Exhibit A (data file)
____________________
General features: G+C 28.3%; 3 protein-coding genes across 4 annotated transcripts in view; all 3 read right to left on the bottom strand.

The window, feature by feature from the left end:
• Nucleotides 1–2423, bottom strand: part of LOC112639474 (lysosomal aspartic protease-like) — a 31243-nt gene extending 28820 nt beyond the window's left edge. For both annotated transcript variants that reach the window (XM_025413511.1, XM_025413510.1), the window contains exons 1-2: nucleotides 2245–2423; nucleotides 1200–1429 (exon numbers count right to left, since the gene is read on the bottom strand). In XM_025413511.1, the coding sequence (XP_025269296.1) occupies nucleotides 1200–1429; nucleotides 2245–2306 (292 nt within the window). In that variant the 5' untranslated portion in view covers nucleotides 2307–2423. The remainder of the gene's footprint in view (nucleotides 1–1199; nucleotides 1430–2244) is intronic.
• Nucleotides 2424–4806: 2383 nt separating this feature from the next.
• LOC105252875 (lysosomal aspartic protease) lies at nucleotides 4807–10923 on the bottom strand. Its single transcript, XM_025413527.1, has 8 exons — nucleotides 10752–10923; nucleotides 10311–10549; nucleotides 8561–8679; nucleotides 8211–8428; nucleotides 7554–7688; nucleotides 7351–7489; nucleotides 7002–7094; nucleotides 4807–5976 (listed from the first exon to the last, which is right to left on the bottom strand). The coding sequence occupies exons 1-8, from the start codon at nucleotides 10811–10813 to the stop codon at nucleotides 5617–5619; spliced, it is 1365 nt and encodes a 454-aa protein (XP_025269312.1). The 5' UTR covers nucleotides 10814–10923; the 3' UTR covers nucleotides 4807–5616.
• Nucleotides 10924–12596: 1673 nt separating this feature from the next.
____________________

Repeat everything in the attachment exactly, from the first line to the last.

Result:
General features: G+C 28.3%; 3 protein-coding genes across 4 annotated transcripts in view; all 3 read right to left on the bottom strand.

The window, feature by feature from the left end:
• Nucleotides 1–2423, bottom strand: part of LOC112639474 (lysosomal aspartic protease-like) — a 31243-nt gene extending 28820 nt beyond the window's left edge. For both annotated transcript variants that reach the window (XM_025413511.1, XM_025413510.1), the window contains exons 1-2: nucleotides 2245–2423; nucleotides 1200–1429 (exon numbers count right to left, since the gene is read on the bottom strand). In XM_025413511.1, the coding sequence (XP_025269296.1) occupies nucleotides 1200–1429; nucleotides 2245–2306 (292 nt within the window). In that variant the 5' untranslated portion in view covers nucleotides 2307–2423. The remainder of the gene's footprint in view (nucleotides 1–1199; nucleotides 1430–2244) is intronic.
• Nucleotides 2424–4806: 2383 nt separating this feature from the next.
• LOC105252875 (lysosomal aspartic protease) lies at nucleotides 4807–10923 on the bottom strand. Its single transcript, XM_025413527.1, has 8 exons — nucleotides 10752–10923; nucleotides 10311–10549; nucleotides 8561–8679; nucleotides 8211–8428; nucleotides 7554–7688; nucleotides 7351–7489; nucleotides 7002–7094; nucleotides 4807–5976 (listed from the first exon to the last, which is right to left on the bottom strand). The coding sequence occupies exons 1-8, from the start codon at nucleotides 10811–10813 to the stop codon at nucleotides 5617–5619; spliced, it is 1365 nt and encodes a 454-aa protein (XP_025269312.1). The 5' UTR covers nucleotides 10814–10923; the 3' UTR covers nucleotides 4807–5616.
• Nucleotides 10924–12596: 1673 nt separating this feature from the next.